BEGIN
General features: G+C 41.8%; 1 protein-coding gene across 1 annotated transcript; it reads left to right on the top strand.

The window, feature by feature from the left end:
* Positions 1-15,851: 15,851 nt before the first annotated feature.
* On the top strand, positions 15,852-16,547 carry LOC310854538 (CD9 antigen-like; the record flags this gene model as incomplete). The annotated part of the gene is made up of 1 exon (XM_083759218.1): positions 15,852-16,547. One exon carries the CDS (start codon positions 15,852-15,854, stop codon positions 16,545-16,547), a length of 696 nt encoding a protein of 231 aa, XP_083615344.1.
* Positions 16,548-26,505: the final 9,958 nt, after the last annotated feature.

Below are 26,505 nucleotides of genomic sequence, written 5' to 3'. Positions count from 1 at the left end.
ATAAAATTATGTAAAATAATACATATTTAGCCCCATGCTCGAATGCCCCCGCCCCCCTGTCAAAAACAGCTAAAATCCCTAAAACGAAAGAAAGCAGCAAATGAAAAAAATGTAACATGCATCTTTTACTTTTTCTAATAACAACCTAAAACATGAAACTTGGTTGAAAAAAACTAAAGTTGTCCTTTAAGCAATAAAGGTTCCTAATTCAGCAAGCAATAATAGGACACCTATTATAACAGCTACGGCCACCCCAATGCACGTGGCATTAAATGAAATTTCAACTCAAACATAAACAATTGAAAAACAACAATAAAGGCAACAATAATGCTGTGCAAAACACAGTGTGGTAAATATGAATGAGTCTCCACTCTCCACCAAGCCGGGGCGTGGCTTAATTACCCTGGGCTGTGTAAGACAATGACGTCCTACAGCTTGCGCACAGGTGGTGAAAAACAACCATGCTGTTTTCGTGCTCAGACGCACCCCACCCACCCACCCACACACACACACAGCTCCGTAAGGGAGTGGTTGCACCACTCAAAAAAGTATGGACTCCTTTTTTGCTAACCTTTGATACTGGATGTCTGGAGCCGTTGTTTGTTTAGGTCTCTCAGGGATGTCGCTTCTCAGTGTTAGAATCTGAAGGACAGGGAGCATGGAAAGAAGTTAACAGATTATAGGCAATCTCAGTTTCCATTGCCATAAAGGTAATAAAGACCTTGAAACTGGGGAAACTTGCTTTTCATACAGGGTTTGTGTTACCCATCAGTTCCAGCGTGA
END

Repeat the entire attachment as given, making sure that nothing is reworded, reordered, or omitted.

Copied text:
General features: G+C 41.8%; 1 protein-coding gene across 1 annotated transcript; it reads left to right on the top strand.

The window, feature by feature from the left end:
* Positions 1-15,851: 15,851 nt before the first annotated feature.
* On the top strand, positions 15,852-16,547 carry LOC310854538 (CD9 antigen-like; the record flags this gene model as incomplete). The annotated part of the gene is made up of 1 exon (XM_083759218.1): positions 15,852-16,547. One exon carries the CDS (start codon positions 15,852-15,854, stop codon positions 16,545-16,547), a length of 696 nt encoding a protein of 231 aa, XP_083615344.1.
* Positions 16,548-26,505: the final 9,958 nt, after the last annotated feature.

Below are 26,505 nucleotides of genomic sequence, written 5' to 3'. Positions count from 1 at the left end.
ATAAAATTATGTAAAATAATACATATTTAGCCCCATGCTCGAATGCCCCCGCCCCCCTGTCAAAAACAGCTAAAATCCCTAAAACGAAAGAAAGCAGCAAATGAAAAAAATGTAACATGCATCTTTTACTTTTTCTAATAACAACCTAAAACATGAAACTTGGTTGAAAAAAACTAAAGTTGTCCTTTAAGCAATAAAGGTTCCTAATTCAGCAAGCAATAATAGGACACCTATTATAACAGCTACGGCCACCCCAATGCACGTGGCATTAAATGAAATTTCAACTCAAACATAAACAATTGAAAAACAACAATAAAGGCAACAATAATGCTGTGCAAAACACAGTGTGGTAAATATGAATGAGTCTCCACTCTCCACCAAGCCGGGGCGTGGCTTAATTACCCTGGGCTGTGTAAGACAATGACGTCCTACAGCTTGCGCACAGGTGGTGAAAAACAACCATGCTGTTTTCGTGCTCAGACGCACCCCACCCACCCACCCACACACACACACAGCTCCGTAAGGGAGTGGTTGCACCACTCAAAAAAGTATGGACTCCTTTTTTGCTAACCTTTGATACTGGATGTCTGGAGCCGTTGTTTGTTTAGGTCTCTCAGGGATGTCGCTTCTCAGTGTTAGAATCTGAAGGACAGGGAGCATGGAAAGAAGTTAACAGATTATAGGCAATCTCAGTTTCCATTGCCATAAAGGTAATAAAGACCTTGAAACTGGGGAAACTTGCTTTTCATACAGGGTTTGTGTTACCCATCAGTTCCAGCGTGA